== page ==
“We’re incredibly grateful to all of our extraordinary out-of-home partners who are ensuring that these critical messages are being seen by the American people,” said Lisa Sherman, president and CEO of the Ad Council.

Using Vehicle Advertising to Support Gig Workers

Wrapify is a fast-growing OOH company that enables gig-economy workers to earn extra money by displaying ad messages on cars they drive for ride-share and delivery services such as Uber, Lyft, GrubHub, and Postmates.

The “Delivery Drives Relief” vehicle wraps featured space for the logos of 10 local restaurants or other businesses. Campaign profits went directly into the pockets of participating delivery drivers. (Photo: Wrapify)

On March 24, Wrapify announced an 8-week “Delivery Drives Relief” campaign to help gig economy workers who transitioned from driving passengers to delivering meals, groceries, and supplies to millions of home-bound workers and their families. While ride-share use dropped as much as 70% during the COVID-19 shutdown, drivers hoped to replace some of that income by making deliveries for restaurants and other local businesses.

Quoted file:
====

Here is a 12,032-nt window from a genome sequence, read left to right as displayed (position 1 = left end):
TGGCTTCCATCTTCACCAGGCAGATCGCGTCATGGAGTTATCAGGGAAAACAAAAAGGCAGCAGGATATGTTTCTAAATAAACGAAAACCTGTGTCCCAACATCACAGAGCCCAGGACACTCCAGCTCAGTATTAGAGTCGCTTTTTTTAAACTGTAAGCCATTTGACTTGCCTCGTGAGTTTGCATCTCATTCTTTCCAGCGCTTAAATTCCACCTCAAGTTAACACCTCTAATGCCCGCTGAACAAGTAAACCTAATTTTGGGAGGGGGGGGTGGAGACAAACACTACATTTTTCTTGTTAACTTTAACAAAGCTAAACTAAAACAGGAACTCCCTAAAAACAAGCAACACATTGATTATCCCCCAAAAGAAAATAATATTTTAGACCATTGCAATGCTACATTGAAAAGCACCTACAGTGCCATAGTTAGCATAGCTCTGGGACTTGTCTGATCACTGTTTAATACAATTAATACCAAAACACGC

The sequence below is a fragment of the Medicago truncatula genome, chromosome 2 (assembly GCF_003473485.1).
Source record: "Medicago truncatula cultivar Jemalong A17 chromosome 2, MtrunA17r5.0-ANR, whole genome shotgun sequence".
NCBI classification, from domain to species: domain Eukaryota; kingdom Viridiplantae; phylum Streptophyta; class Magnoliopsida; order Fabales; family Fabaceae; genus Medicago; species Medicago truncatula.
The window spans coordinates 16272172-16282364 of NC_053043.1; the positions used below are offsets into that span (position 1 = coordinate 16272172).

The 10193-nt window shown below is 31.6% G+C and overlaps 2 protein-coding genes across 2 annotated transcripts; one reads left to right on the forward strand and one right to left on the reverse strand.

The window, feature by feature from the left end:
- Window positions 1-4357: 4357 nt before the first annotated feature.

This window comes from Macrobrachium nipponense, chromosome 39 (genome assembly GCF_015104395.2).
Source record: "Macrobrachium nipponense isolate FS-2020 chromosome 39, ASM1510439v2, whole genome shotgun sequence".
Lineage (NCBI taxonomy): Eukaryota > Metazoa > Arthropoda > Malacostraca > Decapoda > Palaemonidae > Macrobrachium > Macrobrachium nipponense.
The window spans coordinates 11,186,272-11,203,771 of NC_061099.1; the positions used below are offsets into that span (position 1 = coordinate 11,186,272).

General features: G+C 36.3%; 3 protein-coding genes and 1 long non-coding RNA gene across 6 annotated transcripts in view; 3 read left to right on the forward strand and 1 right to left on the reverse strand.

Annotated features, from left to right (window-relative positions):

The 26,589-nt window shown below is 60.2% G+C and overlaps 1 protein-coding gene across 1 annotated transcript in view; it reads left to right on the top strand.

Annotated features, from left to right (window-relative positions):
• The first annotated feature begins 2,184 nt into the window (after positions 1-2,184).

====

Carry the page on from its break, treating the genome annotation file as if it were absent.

The wrap graphics Wrapify designed for brand partners encouraged people to “Flatten the Curve: Get It Delivered.” The campaign was conducted on 1,900 gig-work/delivery vehicles in cities in which restaurants were hit hard by the COVID-19, such as Las Vegas, Atlantic City, and Savannah, Georgia.

Promoting Hyper-local OOH Advertising

Billups is an advertising technology company that uses data analytics to help OOH and DOOH advertisers plan and measure campaigns in a manner that meshes with digital advertising campaigns.

In April, they published research about how COVID-19 shutdowns had affected exposure to OOH campaigns. The study found that while airports, restaurants, hotels, malls, and other sites experienced significant decreases in foot traffic, essential businesses such as grocery stores, gas stations, pharmacies and general merchandise stores were seeing higher numbers of visitors.

To enable brands to stay connected to their audiences, Billups recommended shifting OOH ads from traditional high-traffic sites such as highways and urban transit platforms to hyper-local OOH sites in neighborhoods.

For example, Billups suggested that brands place empathetic COVID-19 messaging on neighborhood street furniture or on signs near grocery-store entrances. They even proposed reaching consumers at home through printed door-hangers or advertising inserts with pizza, restaurant takeout, or Amazon delivery boxes.